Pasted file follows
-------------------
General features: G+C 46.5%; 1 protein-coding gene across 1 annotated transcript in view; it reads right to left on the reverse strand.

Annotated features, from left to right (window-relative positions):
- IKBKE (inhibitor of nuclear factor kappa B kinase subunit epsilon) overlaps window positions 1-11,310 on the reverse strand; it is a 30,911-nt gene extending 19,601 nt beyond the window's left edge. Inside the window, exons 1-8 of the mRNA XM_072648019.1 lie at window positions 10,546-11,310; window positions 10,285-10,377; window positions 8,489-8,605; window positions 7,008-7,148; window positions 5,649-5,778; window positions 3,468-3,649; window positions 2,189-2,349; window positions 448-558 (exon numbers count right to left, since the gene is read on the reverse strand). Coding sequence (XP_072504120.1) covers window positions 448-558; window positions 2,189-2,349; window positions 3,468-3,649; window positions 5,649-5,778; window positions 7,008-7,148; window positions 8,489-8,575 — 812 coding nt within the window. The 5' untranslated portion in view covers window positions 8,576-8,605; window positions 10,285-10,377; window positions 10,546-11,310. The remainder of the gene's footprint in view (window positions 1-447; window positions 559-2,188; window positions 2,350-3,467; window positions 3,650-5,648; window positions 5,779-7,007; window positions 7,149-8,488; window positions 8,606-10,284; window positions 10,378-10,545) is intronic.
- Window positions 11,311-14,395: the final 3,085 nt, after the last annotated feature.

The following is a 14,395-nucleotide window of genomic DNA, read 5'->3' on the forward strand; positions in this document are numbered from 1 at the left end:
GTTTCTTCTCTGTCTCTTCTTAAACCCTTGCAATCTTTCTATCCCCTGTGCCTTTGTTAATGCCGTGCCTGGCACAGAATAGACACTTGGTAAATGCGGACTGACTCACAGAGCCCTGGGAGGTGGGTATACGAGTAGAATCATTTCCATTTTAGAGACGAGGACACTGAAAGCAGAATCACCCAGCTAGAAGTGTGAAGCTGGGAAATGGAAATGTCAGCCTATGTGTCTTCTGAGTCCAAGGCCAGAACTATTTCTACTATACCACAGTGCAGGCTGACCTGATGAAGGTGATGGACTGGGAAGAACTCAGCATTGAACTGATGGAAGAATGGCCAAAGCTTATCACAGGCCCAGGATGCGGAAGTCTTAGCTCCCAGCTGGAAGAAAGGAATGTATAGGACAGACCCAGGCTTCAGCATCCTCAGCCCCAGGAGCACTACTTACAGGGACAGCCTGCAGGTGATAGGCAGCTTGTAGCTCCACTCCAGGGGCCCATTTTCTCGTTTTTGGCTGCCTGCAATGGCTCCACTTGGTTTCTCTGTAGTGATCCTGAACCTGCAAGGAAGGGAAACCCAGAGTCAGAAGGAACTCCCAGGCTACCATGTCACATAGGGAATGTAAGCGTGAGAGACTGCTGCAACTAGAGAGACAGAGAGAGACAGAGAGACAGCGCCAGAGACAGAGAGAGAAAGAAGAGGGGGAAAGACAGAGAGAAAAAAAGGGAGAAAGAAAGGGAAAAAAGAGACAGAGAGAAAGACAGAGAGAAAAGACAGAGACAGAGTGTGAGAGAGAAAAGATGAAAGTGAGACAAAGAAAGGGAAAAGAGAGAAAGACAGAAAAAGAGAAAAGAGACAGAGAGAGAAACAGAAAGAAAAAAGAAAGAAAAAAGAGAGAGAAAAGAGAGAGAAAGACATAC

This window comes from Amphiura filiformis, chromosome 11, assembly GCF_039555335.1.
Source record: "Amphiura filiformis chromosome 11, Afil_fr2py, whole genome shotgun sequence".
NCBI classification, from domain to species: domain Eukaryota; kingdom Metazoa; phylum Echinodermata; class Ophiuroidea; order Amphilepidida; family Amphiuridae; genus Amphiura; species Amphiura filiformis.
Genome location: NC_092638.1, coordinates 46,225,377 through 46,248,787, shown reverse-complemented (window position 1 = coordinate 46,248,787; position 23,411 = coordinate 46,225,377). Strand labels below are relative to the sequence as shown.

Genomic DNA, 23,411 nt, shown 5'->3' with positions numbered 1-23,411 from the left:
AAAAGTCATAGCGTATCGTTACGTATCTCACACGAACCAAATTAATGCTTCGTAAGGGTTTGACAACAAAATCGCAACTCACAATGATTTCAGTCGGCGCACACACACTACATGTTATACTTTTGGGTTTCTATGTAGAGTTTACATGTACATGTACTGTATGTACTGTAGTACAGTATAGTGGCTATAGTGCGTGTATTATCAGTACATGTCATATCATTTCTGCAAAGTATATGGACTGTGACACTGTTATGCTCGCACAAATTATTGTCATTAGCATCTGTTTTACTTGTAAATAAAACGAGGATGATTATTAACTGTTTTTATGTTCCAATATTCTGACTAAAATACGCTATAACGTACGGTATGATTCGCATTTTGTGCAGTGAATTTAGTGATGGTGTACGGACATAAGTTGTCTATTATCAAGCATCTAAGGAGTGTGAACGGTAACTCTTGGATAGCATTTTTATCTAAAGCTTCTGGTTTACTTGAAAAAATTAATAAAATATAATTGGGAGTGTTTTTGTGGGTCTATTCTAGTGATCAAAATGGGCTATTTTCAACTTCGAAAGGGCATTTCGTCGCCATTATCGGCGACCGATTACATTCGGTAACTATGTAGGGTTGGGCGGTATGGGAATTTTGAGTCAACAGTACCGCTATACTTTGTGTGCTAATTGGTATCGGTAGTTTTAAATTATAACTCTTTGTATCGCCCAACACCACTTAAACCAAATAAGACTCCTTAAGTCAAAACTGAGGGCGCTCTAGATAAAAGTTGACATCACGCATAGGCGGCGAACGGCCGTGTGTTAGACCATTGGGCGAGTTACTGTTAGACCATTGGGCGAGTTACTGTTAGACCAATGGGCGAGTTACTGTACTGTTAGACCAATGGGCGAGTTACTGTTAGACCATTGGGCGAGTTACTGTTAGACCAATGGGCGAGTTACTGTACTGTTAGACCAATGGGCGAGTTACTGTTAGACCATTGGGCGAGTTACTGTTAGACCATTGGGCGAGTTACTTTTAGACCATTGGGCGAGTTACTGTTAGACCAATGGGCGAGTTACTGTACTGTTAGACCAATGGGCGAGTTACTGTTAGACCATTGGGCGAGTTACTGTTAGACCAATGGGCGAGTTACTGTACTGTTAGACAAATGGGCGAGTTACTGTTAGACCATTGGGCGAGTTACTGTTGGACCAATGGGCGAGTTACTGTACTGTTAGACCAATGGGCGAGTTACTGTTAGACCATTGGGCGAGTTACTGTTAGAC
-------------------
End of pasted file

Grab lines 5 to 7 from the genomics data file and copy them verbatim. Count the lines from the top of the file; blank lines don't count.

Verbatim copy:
The following is a 14,395-nucleotide window of genomic DNA, read 5'->3' on the forward strand; positions in this document are numbered from 1 at the left end:
GTTTCTTCTCTGTCTCTTCTTAAACCCTTGCAATCTTTCTATCCCCTGTGCCTTTGTTAATGCCGTGCCTGGCACAGAATAGACACTTGGTAAATGCGGACTGACTCACAGAGCCCTGGGAGGTGGGTATACGAGTAGAATCATTTCCATTTTAGAGACGAGGACACTGAAAGCAGAATCACCCAGCTAGAAGTGTGAAGCTGGGAAATGGAAATGTCAGCCTATGTGTCTTCTGAGTCCAAGGCCAGAACTATTTCTACTATACCACAGTGCAGGCTGACCTGATGAAGGTGATGGACTGGGAAGAACTCAGCATTGAACTGATGGAAGAATGGCCAAAGCTTATCACAGGCCCAGGATGCGGAAGTCTTAGCTCCCAGCTGGAAGAAAGGAATGTATAGGACAGACCCAGGCTTCAGCATCCTCAGCCCCAGGAGCACTACTTACAGGGACAGCCTGCAGGTGATAGGCAGCTTGTAGCTCCACTCCAGGGGCCCATTTTCTCGTTTTTGGCTGCCTGCAATGGCTCCACTTGGTTTCTCTGTAGTGATCCTGAACCTGCAAGGAAGGGAAACCCAGAGTCAGAAGGAACTCCCAGGCTACCATGTCACATAGGGAATGTAAGCGTGAGAGACTGCTGCAACTAGAGAGACAGAGAGAGACAGAGAGACAGCGCCAGAGACAGAGAGAGAAAGAAGAGGGGGAAAGACAGAGAGAAAAAAAGGGAGAAAGAAAGGGAAAAAAGAGACAGAGAGAAAGACAGAGAGAAAAGACAGAGACAGAGTGTGAGAGAGAAAAGATGAAAGTGAGACAAAGAAAGGGAAAAGAGAGAAAGACAGAAAAAGAGAAAAGAGACAGAGAGAGAAACAGAAAGAAAAAAGAAAGAAAAAAGAGAGAGAAAAGAGAGAGAAAGACATAC

This window comes from Amphiura filiformis, chromosome 11, assembly GCF_039555335.1.